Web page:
Today is the 125th birthday of probably the most famous American artist that you cannot name. Yes, exactly, he painted that painting. He is a part of the American experience. The world is a better place because he was in it and still feels the loss that he has left.
BEST KNOWN FOR: One of the most famous American painters of all time, Grant Wood is popularly known for the iconic work, American Gothic.
Grant Wood is Iowa’s most famous artist and his painting American Gothic is one of America’s most famous paintings. Wood was born on a farm near Anamosa in 1891 but moved to Cedar Rapids when he was ten years old after the death of his father. From then on, Wood lived most of his life in Cedar Rapids or Iowa City, dying of cancer the day before his 51st birthday.
Wood came to Eldon in 1930 with fellow artist and Eldon native John Sharp and Edward Rowan. He was inspired by the contrast of the modest little house with its (as he described it) “pretentious” Gothic style windows (there is one in each gable end).
Regionalism in art may be in any style and defined as painting what an artist lives with, in, or around. During the Great Depression, few artists could afford travel costs to study in Europe and consequently the Regionalist movement arose at an opportune time.
Grant Wood became the spokesman for the Regionalist painting movement, when he famously and (somewhat outrageously) remarked that he “got all his best ideas for painting while milking a cow.” As part of playing that role, he frequently wore bib overalls in photos. Even if he did milk cows when he was a young boy, as an adult, this was not a part of his life.
In his uncompleted autobiography, he states that he always remembered his life on the farm and drew from those memories for his paintings. It is important to understand he was using the farm life of the past for his inspiration and ideas. Evidence of modern life on the rural landscape, like telephone poles and tractors, rarely appear in his work.
In its Dec. 24, 1934 issue, Time magazine ran a cover story about Regionalist artists and featured their work in the first ever color spread in that magazine. Time proclaimed that a “truly American art” was being born at last and asserted that these Regionalist painters were creating it. It spoke of an art form free of the strange “isms” of modern European art (cubism, surrealism, etc.), and a print of American Gothic accompanied the article.
The article focused primarily on: Missourian, Thomas Hart Benton (1889 – 1975) who painted Missouri scenes among other things, but lived and worked in New York City. It also touched on Iowan Grant Wood and Kansan John Steuart Curry (1892 – 1942), who painted pictures of life in Kansas, but lived and worked in Connecticut. Wood was the only one of these three artists who really “walked the talk,” – that is, he was the only one of the three who really lived in the place he was painting.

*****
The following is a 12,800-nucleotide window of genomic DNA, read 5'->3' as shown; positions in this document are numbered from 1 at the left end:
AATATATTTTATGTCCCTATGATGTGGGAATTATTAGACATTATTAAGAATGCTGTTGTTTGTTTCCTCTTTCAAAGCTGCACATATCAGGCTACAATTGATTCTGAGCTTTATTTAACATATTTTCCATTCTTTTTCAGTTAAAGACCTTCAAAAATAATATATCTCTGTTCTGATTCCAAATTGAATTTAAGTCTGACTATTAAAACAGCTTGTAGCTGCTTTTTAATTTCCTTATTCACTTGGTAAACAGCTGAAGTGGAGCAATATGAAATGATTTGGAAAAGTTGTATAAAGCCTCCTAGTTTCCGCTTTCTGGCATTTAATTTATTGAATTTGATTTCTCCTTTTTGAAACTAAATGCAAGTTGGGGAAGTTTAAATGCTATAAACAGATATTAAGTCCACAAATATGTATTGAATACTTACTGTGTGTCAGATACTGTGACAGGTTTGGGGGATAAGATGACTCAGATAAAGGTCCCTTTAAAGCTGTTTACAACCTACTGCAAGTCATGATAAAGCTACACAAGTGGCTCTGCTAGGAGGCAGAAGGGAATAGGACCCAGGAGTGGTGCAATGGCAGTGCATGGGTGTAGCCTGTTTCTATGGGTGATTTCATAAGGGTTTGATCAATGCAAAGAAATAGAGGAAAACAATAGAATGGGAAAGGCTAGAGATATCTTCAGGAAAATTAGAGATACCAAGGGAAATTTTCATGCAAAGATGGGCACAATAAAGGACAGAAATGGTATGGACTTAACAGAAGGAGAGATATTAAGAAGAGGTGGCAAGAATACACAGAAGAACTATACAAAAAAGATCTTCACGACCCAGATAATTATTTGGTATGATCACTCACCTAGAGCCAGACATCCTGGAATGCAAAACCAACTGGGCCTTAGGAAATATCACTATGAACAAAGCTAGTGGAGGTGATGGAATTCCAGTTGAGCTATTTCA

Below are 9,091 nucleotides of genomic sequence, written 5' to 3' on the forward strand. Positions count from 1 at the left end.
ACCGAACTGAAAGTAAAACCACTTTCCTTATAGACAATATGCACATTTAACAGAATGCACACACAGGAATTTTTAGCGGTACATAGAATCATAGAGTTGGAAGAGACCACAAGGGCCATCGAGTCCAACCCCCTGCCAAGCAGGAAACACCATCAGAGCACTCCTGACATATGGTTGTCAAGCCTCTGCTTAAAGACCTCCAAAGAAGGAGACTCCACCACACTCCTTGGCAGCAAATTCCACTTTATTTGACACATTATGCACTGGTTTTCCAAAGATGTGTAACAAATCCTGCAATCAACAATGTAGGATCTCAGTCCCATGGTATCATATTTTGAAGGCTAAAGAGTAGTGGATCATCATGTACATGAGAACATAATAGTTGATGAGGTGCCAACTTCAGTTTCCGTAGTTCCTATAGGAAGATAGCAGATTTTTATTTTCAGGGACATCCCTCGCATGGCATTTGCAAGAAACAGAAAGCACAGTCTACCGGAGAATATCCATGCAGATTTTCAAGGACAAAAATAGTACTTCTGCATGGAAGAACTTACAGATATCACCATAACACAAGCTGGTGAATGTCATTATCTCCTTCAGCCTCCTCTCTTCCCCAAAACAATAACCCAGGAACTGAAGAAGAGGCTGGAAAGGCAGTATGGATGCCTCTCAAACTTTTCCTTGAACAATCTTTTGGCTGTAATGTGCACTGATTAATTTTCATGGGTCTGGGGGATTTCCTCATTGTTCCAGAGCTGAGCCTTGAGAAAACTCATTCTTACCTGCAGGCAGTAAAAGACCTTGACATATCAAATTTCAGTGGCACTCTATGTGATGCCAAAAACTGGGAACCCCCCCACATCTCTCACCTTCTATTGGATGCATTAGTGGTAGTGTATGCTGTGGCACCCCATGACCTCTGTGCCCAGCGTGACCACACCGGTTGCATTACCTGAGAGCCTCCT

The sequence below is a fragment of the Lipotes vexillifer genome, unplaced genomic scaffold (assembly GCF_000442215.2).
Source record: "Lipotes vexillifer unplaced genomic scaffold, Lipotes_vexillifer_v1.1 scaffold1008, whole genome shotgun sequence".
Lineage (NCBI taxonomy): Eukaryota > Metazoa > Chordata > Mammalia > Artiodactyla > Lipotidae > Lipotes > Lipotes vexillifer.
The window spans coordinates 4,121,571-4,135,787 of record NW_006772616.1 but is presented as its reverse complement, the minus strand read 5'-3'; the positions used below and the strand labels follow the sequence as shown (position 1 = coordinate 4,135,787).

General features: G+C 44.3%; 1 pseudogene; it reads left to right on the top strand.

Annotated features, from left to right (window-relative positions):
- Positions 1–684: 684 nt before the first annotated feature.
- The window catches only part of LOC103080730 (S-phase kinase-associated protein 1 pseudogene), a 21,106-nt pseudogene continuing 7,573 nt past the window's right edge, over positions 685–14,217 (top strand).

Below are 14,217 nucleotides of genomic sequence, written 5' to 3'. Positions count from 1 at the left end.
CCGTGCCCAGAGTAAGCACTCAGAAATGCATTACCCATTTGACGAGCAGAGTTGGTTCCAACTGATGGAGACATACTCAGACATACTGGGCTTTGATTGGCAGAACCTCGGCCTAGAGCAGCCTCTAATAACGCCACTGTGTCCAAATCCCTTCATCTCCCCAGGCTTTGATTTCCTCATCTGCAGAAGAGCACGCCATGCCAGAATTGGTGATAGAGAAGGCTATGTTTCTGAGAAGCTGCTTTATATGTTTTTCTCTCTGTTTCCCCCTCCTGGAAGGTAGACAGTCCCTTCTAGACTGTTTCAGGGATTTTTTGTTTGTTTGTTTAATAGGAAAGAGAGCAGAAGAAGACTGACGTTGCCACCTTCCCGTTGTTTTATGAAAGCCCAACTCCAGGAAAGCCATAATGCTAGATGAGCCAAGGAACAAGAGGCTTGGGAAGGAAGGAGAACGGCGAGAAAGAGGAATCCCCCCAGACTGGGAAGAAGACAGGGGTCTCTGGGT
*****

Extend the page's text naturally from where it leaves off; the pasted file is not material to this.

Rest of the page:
Eventually, Benton returned to Missouri from New York and Wood helped Curry land an artist-in-residence position in Wisconsin, thus leading all three artists to live their lives more closely to their public persons and to their subject matter.
The article also included Wood’s theory on Regionalism: “…regional art rests upon the idea that different sections of the U.S. should compete with one another just as Old World cities competed in the building of Gothic cathedrals. Only thus, [Wood] believes, can the U.S. develop a truly national art.”
Regionalism was not, however, exclusively about making art nor was it an invention of Wood’s. In Iowa, poet and writer Jay Sigmund suggested the idea of Regionalism to Wood. Sigmund, along with author Ruth Suckow, reasoned that artists of any medium should focus on what they know rather than trying to emulate artists from New York and the East.
Wood eventually became a principal spokesman for Regionalism in art for two reasons: first, because his painting American Gothic achieved almost instant fame and second, in the summers of 1932 and 1933, Wood ran the successful art colony at Stone City, which received a great deal of attention from the national press. This too gave both Wood’s ideas and the concept of Regionalism a national audience and legitimacy in the art world.